Schoodic land act sought

BAR HARBOR — The Town Council voted unanimously Tuesday night to ask Maine’s congressional delegation to introduce a bill authorizing Acadia National Park to annex 1,441 acres of land on the Schoodic Peninsula, including the new Schoodic Woods campground.

In doing so, the council joined other governmental entities that have questioned the method used by the National Park Service (NPS) to acquire the property without congressional approval.

Park service officials have cited a 1929 law that authorized the secretary of the interior to accept the donation of land “for the extension of Acadia National Park.”

But others argue that the 1929 law was, in effect, repealed by the 1986 act of Congress that established Acadia’s permanent boundary. That law authorized the NPS to acquire lands, but “only within the designated boundary.”

“Those of us who were very involved in the 1986 legislation were led to believe that no land would transfer without an act of Congress, and this is not what’s happened here,” Ken Smith, Bar Harbor’s representative on the Acadia Advisory Commission, told the council Tuesday night. “We’re concerned about the precedent that sets.”

He called it “kind of scary.”

Swans Island Selectman Dexter Lee testified at a congressional hearing in support of the 1986 law and has served on the Acadia Advisory Commission since it was created by that legislation.

He told the Bar Harbor Town Council, “I believe the 1986 legislation outweighs the 1929 legislation, which basically says if they can see it from the top of Cadillac, they can have it. We fought it back then because every town in the neighborhood was losing taxable property, and we didn’t know what parcel was going to go into the park next.”

The Swans Island Board of Selectmen was the first to formally question the method by which Acadia accepted Schoodic Woods.

“Many of us fought for years to establish this boundary and do not believe the action taken … is legal,” the selectmen said in a Nov. 25 letter to the National Park Service.

Acadia’s Deputy Superintendent Mike Madell responded in a letter dated Dec. 8.

He said Acadia and NPS officials had explored several avenues for accepting the donation.

“Each of these methods presented challenges in some form or other,” he wrote. “The Department of the Interior solicitor’s office … informed us that ultimately the strongest legal method for acceptance of the land in fee title was under the authority provided to the secretary in [a 1929 act of Congress].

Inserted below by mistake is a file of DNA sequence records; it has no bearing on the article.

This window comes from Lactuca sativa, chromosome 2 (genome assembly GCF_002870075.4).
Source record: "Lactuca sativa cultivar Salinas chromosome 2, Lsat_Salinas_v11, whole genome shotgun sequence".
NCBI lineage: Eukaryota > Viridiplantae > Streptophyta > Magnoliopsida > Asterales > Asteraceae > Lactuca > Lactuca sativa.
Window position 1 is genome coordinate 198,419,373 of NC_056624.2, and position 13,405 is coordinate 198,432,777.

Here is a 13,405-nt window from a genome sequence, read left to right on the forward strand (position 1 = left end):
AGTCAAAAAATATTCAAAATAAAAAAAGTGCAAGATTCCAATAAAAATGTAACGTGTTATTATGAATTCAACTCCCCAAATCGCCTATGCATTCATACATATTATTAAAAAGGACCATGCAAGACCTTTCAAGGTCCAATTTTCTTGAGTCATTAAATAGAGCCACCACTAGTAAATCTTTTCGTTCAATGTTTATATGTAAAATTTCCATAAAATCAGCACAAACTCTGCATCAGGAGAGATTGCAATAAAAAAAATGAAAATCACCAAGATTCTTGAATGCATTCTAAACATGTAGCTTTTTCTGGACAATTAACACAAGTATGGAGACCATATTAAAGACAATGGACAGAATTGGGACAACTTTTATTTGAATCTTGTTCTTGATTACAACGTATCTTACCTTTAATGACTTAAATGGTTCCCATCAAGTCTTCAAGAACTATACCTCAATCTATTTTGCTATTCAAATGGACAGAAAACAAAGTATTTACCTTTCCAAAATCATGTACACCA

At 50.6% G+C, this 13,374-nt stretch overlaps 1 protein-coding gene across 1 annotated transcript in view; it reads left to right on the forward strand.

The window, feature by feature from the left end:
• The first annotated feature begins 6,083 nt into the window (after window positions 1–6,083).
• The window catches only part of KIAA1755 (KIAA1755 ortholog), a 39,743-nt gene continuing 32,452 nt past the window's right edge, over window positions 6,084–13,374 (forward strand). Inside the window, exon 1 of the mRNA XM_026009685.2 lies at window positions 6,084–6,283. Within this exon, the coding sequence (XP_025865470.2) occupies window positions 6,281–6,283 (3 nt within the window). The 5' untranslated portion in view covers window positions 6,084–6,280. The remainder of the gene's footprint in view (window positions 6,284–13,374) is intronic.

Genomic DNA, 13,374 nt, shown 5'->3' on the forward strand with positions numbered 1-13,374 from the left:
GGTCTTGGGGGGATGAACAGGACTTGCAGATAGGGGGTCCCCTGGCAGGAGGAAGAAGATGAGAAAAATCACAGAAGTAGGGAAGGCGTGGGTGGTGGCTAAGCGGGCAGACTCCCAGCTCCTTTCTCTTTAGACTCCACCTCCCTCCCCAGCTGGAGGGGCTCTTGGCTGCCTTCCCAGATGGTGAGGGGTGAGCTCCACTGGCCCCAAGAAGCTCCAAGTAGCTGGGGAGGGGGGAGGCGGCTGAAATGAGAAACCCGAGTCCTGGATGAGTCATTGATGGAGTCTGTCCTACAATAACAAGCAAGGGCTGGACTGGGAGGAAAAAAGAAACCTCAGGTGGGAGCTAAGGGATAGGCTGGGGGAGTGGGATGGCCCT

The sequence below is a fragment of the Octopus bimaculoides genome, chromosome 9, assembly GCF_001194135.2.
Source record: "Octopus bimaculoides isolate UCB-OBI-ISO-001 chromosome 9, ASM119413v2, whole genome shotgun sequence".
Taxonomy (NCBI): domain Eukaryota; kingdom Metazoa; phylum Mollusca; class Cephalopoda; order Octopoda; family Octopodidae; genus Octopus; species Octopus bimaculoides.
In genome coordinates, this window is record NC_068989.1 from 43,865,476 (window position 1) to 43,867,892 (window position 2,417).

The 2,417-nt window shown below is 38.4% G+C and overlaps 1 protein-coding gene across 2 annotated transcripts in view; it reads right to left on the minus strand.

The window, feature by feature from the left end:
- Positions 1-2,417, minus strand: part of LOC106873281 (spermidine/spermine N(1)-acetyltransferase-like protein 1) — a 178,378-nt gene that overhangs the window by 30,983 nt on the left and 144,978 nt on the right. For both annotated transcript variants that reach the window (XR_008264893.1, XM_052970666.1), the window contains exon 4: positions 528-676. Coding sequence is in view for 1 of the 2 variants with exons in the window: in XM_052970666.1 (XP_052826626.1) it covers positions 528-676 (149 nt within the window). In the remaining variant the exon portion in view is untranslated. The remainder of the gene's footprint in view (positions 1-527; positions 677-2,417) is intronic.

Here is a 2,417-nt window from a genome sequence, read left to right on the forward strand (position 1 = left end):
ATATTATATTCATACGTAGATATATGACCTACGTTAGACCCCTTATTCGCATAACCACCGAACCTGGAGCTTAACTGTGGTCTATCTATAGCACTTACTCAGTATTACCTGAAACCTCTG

“This change is legal and this is not a precedent in any way for future annexations,” Madell said in his letter. “We want to assure you that we have not and will not subvert the intention of the 1986 Act.”

Despite that assurance, Lee said, “I just don’t think they did it legally. I think they overstepped the line.

“Nobody on the [Acadia Advisory] Commission and nobody I know of is opposed to the eventual addition of Schoodic Woods to the park,” he said. “But it has to be done in the correct manner.”

Lee said he has “no fault” with Acadia officials, but with the legal advice they were given.

“I think they are scared to put it into Congress; that’s my gut feeling,” he told the Town Council. “They are afraid something else is going to get attached to it.”

Town Councilor David Bowden said that if the NPS can change Acadia’s boundary without congressional approval, then the 1986 law “is just thrown out the window.”

“I think the relationship between the park and the communities has gotten a lot better in the last 20-some years, and I would hate to see something like this hurt it,” he said.

Acadia Advisory Commission member Matt Horton of Bar Harbor said after reading Madell’s letter that he still was not convinced of the legality of the Schoodic annexation. He said in an email to fellow commissioners that, while they all agree the property should be part of Acadia, “The means in which we gain that parcel must be legitimate and lawful in the eyes of the general public.

“The federal government has to abide by the law,” Horton said. “I am afraid the longer this matter remains as is, the greater the damage to public trust [in Acadia and the Department of the Interior].”

The Town Council’s letter requesting a boundary adjustment bill for the Schoodic parcel is being sent to Maine’s U.S. senators, Susan Collins and Angus King, and to Rep. Bruce Poliquin.

Dick Broom

Dick Broom

Reporter at Mount Desert Islander
Dick Broom covers the towns of Mount Desert and Southwest Harbor, Mount Desert Island High School and the school system board and superintendent's office. He enjoys hiking with his golden retriever and finding new places for her to swim. [email protected]
Dick Broom

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